The Institut Bordet Tumour Bank or Tumour Biobank is a collection of samples of human body material (tumour tissue residue, blood samples) and of associated data preserved in optimum conditions for their future use in research. It constitutes a crucial link between diagnosis and fundamental, translational and clinical research. Its activity is subject to strict legislation.
The development of personalised medicine and of immunotherapy in oncology requires the exploration of new biomarkers identifiable in tumour tissue, but also in blood. The role of the Tumour Bank is to collect and supply to scientific research laboratories very high quality, diversified, biological samples in sufficient quantity, accompanied by complete clinical data to enable them to carry out their research. The objective is to understand how tumour ‘machinery’ operates and the strategy that allows it to escape the vigilance and immune defences of its host.
The Tumour Bank forms part of the Anatomical Pathology Department, enabling full and accurate analysis of tumours by pathologists prior to their preservation. It also forms an integral part of other Belgian biobanks – the Cancer Register Virtual Catalogue, BWB (Wallonia-Brussels BioBank) and of 2 European biobanks: the BBMRI and ESBB. Contact via these networks between different Belgian and international research teams facilitates the establishment of links and skill sharing.
The Institut Bordet Tumour Bank has been ISO90001 certified since 2012 – a guarantee of quality. The robust system put in place for the quality control of our samples enables us to support numerous research projects every year. This is evidenced in the quality of the scientific publications that result from these.
- Created: 2010
- More than 16,000 frozen tissue samples available
- Samples provided by more than 10,000 patients
- More than 65 projects using the samples collected
- Digital Pathology
Digital pathology is becoming increasingly important in current practice, particularly in research. The Friends of the Institut Bordet have funded part of our Digital Pathology platform. The process of digitising microscopy slides makes it possible to use software to process images. As a result, precise analysis of different cell populations – solid tumour inflammatory infiltrates, for example – can be carried out. These studies will be transposed to a clinical setting, notably to assess whether or not a particular immunotherapy treatment might be beneficial to patients. In addition, hot-spots (concentrations of cell markers) are identified and analysed.
- Laser Microdissection
Laser microdissection or Laser Capture/Cutting Microdissection (LCM) is a technology that allows the isolation, under morphological control, of cells of interest from tissue sections using a laser beam. This project, supported by the Friends of the Institut Bordet, will make it possible to study tumour heterogeneity at single-cell-type level.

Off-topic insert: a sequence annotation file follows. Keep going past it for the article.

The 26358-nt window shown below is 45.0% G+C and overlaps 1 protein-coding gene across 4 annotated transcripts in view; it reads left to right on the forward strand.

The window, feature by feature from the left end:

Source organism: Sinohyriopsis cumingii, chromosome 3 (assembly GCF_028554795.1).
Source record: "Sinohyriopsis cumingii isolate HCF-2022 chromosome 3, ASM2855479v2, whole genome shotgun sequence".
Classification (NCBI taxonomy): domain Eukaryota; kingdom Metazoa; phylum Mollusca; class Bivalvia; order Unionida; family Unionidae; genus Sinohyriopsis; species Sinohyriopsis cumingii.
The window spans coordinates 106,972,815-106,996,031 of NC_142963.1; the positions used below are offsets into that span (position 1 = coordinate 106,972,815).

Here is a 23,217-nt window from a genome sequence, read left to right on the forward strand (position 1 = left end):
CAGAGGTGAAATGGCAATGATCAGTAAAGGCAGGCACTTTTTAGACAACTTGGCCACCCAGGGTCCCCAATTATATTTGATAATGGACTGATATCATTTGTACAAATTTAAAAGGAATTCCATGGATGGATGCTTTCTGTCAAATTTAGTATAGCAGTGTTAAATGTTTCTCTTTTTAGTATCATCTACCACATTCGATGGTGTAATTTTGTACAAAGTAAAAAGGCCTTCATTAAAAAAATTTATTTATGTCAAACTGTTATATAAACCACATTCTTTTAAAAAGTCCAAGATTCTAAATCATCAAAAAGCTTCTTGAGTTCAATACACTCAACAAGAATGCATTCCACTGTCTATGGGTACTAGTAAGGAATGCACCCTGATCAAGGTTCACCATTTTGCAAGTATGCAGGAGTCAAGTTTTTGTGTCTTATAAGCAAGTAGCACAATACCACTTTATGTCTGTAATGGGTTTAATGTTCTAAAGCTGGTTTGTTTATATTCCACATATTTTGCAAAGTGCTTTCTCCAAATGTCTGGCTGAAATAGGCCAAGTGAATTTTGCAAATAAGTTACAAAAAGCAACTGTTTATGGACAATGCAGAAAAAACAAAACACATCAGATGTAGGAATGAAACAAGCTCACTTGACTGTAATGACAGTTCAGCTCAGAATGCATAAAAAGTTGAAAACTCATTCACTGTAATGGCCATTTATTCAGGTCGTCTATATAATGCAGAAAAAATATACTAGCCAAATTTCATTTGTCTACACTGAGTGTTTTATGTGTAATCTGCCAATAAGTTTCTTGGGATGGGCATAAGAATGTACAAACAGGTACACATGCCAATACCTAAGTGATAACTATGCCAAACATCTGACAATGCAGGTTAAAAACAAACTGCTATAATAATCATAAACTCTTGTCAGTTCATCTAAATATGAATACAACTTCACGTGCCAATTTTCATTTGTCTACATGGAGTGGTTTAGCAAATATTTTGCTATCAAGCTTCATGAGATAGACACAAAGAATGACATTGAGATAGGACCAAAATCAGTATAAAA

The Tumour Bank not only supplies biological material, it also develops its own scientific projects.
Quality control via infrared spectroscopy.
Analysis of the quality and preservation (stability) of tumour bank frozen sample proteins via infrared spectroscopy
- Project holders : Ligia Craciun
- Collaboration : ULB, BBMRI
Tumour bank extension to blood/plasma samples thanks to the funding of plasma stabilising tubes by the Friends of the Institut Bordet. Qualitative and quantitative analysis of tumour DNA in plasma.
Analysis of intra- and peri-tumoural inflammatory infiltrate in patients who have undergone surgery for hepatocellular carcinoma after intra-arterial radioembolisation
New global analysis of the microRNA transcriptome of primary tumors and lymph node metastases of papillary thyroid cancer.
Saiselet M, Gacquer D, Spinette A, Craciun L, Decaussin-Petrucci M, Andry G, Detours V, Maenhaut C.
BMC Genomics. 2015 Oct 21;16:828.
Evaluation of quantitative polymerase chain reaction markers for the detection of breast cancer cells in ovarian tissue stored for fertility preservation.
Bockstaele L, Boulenouar S, Van Den Steen G, Dechène J, Tsepelidis S, Craciun L, Noël JC, Demeestere I.
Fertil Steril. 2015 Aug;104(2):410-7.e4.
Tumor-infiltrating lymphocyte composition, organization and PD-1/ PD-L1 expression are linked in breast cancer.
Buisseret L, Garaud S, de Wind A, Van den Eynden G, Boisson A, Solinas C, Gu-Trantien C, Naveaux C, Lodewyckx JN, Duvillier H, Craciun L, Veys I, Larsimont D, Piccart-Gebhart M, Stagg J, Sotiriou C, Willard-Gallo K .
Oncoimmunology. 2016 Dec 14;6(1)
Inflammatory Stroma of Lymphoepithelioma-like Carcinoma of the Cervix: Immunohistochemical Study of 3 Cases and Review of the Literature.
Philippe A, Rassy M, Craciun L, Naveaux C, Willard-Gallo K, Larsimont D, Veys I.
Int J Gynecol Pathol. 2017 Aug 1.
CDK4 phosphorylation status and a linked gene expression profile predict sensitivity to palbociclib.
Raspé E, Coulonval K, Pita JM, Paternot S, Rothé F, Twyffels L, Brohée S, Craciun L, Larsimont D, Kruys V, Sandras F, Salmon I, Van Laere S, Piccart M, Ignatiadis M, Sotiriou C, Roger PP.
EMBO Mol Med. 2017 Aug;9(8):1052-1066.
Thyroid follicular adenomas and carcinomas: molecular profiling provides evidence for a continuous evolution.
Dom G, Frank S, Floor S, Kehagias P, Libert F, Hoang C, Andry G , Craciun L, Spinette A, de Saint Aubin N, Tresallet C, Tissier F, Savagner F, Majjaj S, Gutierrez-Roelens I, Marbaix E, Dumont J, Maenhaut C.
Oncotarget nov 2017
Selective internal radiation therapy (SIRT) promotes the recruitment of tumor-infiltrating lymphocytes and enhances cytotoxic activity in hepatocellular carcinoma.
Craciun L, de Wind R, Demetter P, Lucidi V, Michiels S, Garaud S, Naveaux C, Gomez Galdon M, Hendlisz A, Willard Gallo K, Flamen P, Larsimont D, Donckier V.
Abstract ESMO Immuno Oncology congress, dec 2017